SNQB: Breakdown of the Patriots’ Top Three Draft Picks
As usual, the Patriot’s didn’t do anything flashy in the first round. Defensive tackle was their biggest need, so naturally they selected a defensive tackle. Dominique Easley was a bit of a curious pick in my opinion, but not a bad one. There were at least three defensive tackles still on the board when the Patriots chose Easley who are generally considered better than him. At 6’2 and 288 lbs, Easley is smaller than most defensive linemen, but what he lacks in size he makes up for in speed. Upon watching his game tape, I immediately noticed and was impressed by his ability to penetrate defensive lines up the middle (or on the inside). In Florida’s game against Tennessee, Easley can be seen blasting through Tennessee’s o-line almost as soon as the ball is snapped, every play. Sometimes even too quickly for his own good. What I mean by this is that occasionally his start would be so explosive that he might find himself already behind where the ball had been handed off to (on running plays). However, it is not the job of defensive tackles to diagnose plays while they unfold (that’s for linebackers), and Easley’s explosive penetration will effect the play one way or another, even if he is not the one making the tackle. But for this reason I’m going to label him as better pass rusher than run blocker, as it seems like he always makes his way to the QB. I did also notice that sometimes when rushing on the outside, Easley’s size did become an issue as his speed was neutralized when getting caught trying to move around particularly large offensive tackles.
With healthy veterans Vince Wilfork and Kyle Love, Chandler Jones playing the way he does, and free agent acquisition Trevor Scott, Easley may not be an immediate starter. The Patriots’ are in good enough shape that they have the luxury of allowing their first round pick to be developmental rather than a necessary immediate contributor. However, I can see Easley competing with Trevor Scott for a starting spot and possibly beating him out. Let’s hope that Easley is able to stay healthy, as his double torn ACLs during are a bit of a concern.
Well they didn’t get Johnny Football so they settled for Jimmy Football. Seriously though, I’m a big fan of this pick. A lot of people think it was unwise for the Patriots to have spent such a high pick on a developmental player (Jimmy Football’s obviously not going to be beating out Tom Brady anytime soon or ever) as opposed to someone they “need” right now but as I said above, the Patriots don’t need anybody. As I said in the SNQB’s first post, the Patriots’ are at a point where they need to begin thinking about life without Tom Brady, and so they spent a value pick on a guy that they liked, nothing wrong with that. I will say that I would have thought AJ McCarron to be a better pick (and they could have waited a bit longer to get him), but upon reviewing Garoppolo’s game tape I think I can see what the Patriots’ personnel department liked about him.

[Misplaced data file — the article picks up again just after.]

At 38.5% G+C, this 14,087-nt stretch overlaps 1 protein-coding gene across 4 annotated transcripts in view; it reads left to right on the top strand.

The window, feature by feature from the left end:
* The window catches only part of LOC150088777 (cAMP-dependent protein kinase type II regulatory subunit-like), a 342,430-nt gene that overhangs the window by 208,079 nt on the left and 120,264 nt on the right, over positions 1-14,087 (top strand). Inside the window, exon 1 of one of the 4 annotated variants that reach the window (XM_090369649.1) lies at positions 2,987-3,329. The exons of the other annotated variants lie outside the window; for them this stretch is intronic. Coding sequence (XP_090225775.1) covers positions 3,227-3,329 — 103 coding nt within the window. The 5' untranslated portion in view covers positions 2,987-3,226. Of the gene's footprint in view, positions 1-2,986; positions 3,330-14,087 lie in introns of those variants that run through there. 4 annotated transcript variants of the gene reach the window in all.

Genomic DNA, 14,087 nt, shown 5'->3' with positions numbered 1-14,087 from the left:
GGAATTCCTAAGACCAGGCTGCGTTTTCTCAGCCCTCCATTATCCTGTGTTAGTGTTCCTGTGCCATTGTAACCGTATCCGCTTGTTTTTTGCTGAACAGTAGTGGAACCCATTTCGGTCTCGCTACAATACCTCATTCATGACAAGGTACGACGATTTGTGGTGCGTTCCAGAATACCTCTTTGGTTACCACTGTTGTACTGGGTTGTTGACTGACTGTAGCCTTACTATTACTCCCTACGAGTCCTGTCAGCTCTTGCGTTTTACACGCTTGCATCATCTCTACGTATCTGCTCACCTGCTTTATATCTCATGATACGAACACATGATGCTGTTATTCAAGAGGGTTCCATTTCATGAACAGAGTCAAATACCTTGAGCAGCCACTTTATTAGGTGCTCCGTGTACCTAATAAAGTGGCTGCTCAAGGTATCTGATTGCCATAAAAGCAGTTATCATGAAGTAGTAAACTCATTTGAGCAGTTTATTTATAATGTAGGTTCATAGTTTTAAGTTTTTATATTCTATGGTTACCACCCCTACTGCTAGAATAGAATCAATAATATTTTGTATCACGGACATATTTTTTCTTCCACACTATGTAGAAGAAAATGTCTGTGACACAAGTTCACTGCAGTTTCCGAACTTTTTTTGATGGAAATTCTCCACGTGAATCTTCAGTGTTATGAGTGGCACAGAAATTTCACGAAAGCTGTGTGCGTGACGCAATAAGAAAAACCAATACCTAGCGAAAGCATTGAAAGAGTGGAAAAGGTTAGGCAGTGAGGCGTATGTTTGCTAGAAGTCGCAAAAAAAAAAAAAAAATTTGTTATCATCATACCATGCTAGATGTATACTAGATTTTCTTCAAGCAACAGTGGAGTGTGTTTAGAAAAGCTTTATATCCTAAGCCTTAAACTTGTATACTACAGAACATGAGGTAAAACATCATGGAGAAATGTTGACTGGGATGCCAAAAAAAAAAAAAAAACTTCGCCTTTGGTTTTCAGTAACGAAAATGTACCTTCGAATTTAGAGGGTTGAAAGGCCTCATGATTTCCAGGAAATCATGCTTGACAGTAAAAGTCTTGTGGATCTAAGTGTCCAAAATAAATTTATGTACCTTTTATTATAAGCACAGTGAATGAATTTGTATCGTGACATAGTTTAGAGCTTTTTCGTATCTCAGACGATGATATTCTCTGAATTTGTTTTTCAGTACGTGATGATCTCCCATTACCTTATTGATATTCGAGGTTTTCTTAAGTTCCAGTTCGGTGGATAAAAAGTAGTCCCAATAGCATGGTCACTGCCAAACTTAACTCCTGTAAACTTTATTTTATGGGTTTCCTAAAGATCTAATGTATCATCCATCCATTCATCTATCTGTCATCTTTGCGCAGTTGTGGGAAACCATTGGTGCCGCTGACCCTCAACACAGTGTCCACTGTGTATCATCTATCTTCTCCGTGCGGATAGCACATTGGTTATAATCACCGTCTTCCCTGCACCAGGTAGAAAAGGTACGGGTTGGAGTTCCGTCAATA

The first think that stands out about Garoppolo is his quick release when throwing the ball, as well as the zip that he puts on the ball. This is a dream skill set for quick slant passes and play-action. Speaking of play-action, Garoppolo is very athletic, allowing him to move his feet and extend the play while also keeping his eyes downfield looking for options. His ability to land the ball where only his receiver will be able to get it (AKA throwing the receiver open) makes him an excellent pocket passer, and Tom Brady-esque. His faults begin with his small hands, and while he can put some mustard on the ball at close distances, his arm strength fizzles out with range. His deep ball is very lofted, which can be dangerous against tight press coverage. Garoppolo throws with a three-quarter delivery (meaning a mild side-arm) which at his height means potential for a lot of batted down passes.
With a couple years of sitting back and learning from the best (Tom Brady and Bill Belichick), Garoppolo has the potential to turn into a well developed killer, just like Brady. Then all he would need is a more aesthetic last name… like Brady
After trading out of the 3rd round, the Patriot’s fourth-round pick of Bryan Stork was their third pick overall. Though not particularly exciting, this pick might produce the only immediate contributor of all the Patriots’ drafted players. The play from their interior line has been declining as the age of guys like Logan Mankins and Dan Connolly increases. While labeled as a center, Stork is a versatile inside linemen who can play either center or guard, meaning he could easily replace one the two aforementioned players, as well as the Patriots’ current center Ryan Wendell. Stork would bring size to the center position, which is currently lacking with the slightly undersized Wendell. There is nothing exceptional about Stork, though there is also nothing fundamentally wrong with him either. He may have been a reach in the fourth round, as he was largely predicted to be a 7th rounder or maybe even go un-drafted, but again, the Patriots will select who they like, with no consequence of not getting absolute value.